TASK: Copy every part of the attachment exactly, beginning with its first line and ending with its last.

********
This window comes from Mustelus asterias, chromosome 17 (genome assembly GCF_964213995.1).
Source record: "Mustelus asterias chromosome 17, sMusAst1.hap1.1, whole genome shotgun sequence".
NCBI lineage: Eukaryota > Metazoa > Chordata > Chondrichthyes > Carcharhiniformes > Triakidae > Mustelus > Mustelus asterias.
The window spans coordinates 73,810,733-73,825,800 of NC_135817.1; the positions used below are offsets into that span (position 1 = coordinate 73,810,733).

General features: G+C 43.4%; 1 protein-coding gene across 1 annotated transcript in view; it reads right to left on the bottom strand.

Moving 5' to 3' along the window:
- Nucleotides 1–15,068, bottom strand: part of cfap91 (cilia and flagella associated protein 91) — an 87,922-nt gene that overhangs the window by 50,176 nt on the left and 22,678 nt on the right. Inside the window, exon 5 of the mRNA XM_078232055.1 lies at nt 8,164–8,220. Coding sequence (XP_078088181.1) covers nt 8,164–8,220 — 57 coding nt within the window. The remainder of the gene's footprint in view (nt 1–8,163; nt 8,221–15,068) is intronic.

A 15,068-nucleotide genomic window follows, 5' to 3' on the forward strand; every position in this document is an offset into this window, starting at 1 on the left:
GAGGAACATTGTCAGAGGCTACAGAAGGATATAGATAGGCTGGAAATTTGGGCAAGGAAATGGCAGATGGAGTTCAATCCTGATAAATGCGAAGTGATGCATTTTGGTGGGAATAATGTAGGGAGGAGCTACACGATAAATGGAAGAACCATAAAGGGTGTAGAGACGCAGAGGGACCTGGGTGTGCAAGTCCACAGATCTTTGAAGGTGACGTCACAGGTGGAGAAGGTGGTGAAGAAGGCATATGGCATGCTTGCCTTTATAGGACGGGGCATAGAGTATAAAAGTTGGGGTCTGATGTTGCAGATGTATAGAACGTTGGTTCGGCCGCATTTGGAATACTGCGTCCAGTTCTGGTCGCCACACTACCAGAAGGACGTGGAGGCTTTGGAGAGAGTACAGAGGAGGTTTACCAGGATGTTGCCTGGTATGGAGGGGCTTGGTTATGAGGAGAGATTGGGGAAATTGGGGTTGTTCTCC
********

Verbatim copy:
This window comes from Mustelus asterias, chromosome 17 (genome assembly GCF_964213995.1).
Source record: "Mustelus asterias chromosome 17, sMusAst1.hap1.1, whole genome shotgun sequence".
NCBI lineage: Eukaryota > Metazoa > Chordata > Chondrichthyes > Carcharhiniformes > Triakidae > Mustelus > Mustelus asterias.
The window spans coordinates 73,810,733-73,825,800 of NC_135817.1; the positions used below are offsets into that span (position 1 = coordinate 73,810,733).

General features: G+C 43.4%; 1 protein-coding gene across 1 annotated transcript in view; it reads right to left on the bottom strand.

Moving 5' to 3' along the window:
- Nucleotides 1–15,068, bottom strand: part of cfap91 (cilia and flagella associated protein 91) — an 87,922-nt gene that overhangs the window by 50,176 nt on the left and 22,678 nt on the right. Inside the window, exon 5 of the mRNA XM_078232055.1 lies at nt 8,164–8,220. Coding sequence (XP_078088181.1) covers nt 8,164–8,220 — 57 coding nt within the window. The remainder of the gene's footprint in view (nt 1–8,163; nt 8,221–15,068) is intronic.

A 15,068-nucleotide genomic window follows, 5' to 3' on the forward strand; every position in this document is an offset into this window, starting at 1 on the left:
GAGGAACATTGTCAGAGGCTACAGAAGGATATAGATAGGCTGGAAATTTGGGCAAGGAAATGGCAGATGGAGTTCAATCCTGATAAATGCGAAGTGATGCATTTTGGTGGGAATAATGTAGGGAGGAGCTACACGATAAATGGAAGAACCATAAAGGGTGTAGAGACGCAGAGGGACCTGGGTGTGCAAGTCCACAGATCTTTGAAGGTGACGTCACAGGTGGAGAAGGTGGTGAAGAAGGCATATGGCATGCTTGCCTTTATAGGACGGGGCATAGAGTATAAAAGTTGGGGTCTGATGTTGCAGATGTATAGAACGTTGGTTCGGCCGCATTTGGAATACTGCGTCCAGTTCTGGTCGCCACACTACCAGAAGGACGTGGAGGCTTTGGAGAGAGTACAGAGGAGGTTTACCAGGATGTTGCCTGGTATGGAGGGGCTTGGTTATGAGGAGAGATTGGGGAAATTGGGGTTGTTCTCC